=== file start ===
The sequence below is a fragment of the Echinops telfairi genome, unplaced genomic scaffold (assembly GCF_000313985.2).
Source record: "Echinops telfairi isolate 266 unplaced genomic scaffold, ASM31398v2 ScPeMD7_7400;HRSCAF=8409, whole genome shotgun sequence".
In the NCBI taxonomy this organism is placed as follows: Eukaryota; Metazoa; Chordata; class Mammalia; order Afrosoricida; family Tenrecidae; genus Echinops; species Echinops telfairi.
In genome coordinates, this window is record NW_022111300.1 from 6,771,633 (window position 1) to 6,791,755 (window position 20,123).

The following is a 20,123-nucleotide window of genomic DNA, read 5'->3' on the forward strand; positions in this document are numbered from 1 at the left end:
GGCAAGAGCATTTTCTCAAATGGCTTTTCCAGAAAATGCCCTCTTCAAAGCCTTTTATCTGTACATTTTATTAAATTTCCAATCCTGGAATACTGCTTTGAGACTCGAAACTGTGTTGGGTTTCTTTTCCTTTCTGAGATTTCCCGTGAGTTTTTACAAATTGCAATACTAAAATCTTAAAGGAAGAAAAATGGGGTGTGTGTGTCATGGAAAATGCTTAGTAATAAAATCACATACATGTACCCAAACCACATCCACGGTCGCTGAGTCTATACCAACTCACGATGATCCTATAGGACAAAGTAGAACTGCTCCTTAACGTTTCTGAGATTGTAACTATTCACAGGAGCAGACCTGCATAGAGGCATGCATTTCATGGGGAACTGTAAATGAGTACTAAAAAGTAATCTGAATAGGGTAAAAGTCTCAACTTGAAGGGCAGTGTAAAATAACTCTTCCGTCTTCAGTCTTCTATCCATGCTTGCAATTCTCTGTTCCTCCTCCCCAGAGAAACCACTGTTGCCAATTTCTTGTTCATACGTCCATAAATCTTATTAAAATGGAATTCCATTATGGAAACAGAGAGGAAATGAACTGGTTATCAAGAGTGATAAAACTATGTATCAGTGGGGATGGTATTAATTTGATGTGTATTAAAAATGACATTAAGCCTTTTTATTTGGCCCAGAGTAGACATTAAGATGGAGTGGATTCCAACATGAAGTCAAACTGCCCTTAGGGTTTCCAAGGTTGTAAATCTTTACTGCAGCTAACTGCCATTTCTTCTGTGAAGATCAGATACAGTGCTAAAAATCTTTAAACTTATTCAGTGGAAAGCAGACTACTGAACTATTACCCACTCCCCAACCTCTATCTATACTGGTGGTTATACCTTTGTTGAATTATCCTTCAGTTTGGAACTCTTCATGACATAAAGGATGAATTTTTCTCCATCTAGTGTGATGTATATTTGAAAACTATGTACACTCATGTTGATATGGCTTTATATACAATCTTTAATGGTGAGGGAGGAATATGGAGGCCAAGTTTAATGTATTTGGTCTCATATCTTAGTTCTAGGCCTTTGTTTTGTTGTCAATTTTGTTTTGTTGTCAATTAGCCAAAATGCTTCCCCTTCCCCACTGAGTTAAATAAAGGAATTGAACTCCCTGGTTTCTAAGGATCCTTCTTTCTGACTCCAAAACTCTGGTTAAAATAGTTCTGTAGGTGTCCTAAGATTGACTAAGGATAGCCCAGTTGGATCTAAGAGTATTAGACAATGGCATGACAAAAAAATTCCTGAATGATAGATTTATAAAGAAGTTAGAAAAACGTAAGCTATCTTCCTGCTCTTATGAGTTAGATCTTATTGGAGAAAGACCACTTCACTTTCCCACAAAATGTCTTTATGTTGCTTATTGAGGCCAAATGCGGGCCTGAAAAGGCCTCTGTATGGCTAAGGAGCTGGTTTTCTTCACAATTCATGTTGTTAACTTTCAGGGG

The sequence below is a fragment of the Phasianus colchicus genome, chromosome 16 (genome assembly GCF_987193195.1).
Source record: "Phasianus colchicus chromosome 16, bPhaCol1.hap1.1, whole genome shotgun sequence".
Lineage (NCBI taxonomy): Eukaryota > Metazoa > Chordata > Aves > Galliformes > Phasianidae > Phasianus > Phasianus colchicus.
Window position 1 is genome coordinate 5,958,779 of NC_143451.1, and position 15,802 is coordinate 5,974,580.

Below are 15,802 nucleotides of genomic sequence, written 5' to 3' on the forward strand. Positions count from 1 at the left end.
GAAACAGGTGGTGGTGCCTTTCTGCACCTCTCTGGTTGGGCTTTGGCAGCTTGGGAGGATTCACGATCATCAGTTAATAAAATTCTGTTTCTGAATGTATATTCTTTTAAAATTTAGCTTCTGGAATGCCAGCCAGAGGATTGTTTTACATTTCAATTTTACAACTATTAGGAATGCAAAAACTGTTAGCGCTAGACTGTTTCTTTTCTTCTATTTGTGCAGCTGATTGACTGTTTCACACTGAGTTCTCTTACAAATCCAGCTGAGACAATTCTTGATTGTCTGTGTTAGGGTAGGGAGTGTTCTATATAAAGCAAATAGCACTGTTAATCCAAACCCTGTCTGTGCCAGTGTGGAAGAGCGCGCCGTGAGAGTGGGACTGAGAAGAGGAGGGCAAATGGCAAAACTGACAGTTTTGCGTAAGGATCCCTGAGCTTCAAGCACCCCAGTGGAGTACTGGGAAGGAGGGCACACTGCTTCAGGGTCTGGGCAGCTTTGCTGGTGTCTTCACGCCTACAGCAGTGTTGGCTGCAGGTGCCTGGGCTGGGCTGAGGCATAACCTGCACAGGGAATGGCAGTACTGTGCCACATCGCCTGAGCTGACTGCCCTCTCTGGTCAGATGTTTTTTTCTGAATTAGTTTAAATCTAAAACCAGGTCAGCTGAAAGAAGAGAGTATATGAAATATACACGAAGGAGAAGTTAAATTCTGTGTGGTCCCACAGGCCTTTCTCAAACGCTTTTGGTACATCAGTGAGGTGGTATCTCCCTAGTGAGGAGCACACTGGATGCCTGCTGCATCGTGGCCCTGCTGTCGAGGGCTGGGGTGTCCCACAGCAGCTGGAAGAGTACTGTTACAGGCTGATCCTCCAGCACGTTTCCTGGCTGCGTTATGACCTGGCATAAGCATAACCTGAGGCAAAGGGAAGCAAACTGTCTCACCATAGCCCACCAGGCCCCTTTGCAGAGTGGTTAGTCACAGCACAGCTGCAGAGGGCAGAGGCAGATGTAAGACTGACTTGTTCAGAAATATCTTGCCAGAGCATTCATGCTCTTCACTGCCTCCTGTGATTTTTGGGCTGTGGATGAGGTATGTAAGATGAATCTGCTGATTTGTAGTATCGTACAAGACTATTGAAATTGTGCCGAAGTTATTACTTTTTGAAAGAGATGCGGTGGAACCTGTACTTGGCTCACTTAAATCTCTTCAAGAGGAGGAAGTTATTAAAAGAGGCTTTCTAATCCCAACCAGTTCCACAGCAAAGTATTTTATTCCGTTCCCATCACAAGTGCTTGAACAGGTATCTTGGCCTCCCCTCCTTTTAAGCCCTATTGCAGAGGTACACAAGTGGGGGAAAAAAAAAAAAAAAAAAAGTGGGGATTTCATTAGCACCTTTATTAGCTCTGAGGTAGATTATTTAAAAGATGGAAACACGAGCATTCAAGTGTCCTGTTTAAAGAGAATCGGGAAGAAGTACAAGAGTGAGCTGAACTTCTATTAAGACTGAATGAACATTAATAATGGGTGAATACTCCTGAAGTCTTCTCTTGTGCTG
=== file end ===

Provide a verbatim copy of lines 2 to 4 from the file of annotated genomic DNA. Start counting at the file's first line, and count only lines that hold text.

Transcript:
Source record: "Echinops telfairi isolate 266 unplaced genomic scaffold, ASM31398v2 ScPeMD7_7400;HRSCAF=8409, whole genome shotgun sequence".
In the NCBI taxonomy this organism is placed as follows: Eukaryota; Metazoa; Chordata; class Mammalia; order Afrosoricida; family Tenrecidae; genus Echinops; species Echinops telfairi.
In genome coordinates, this window is record NW_022111300.1 from 6,771,633 (window position 1) to 6,791,755 (window position 20,123).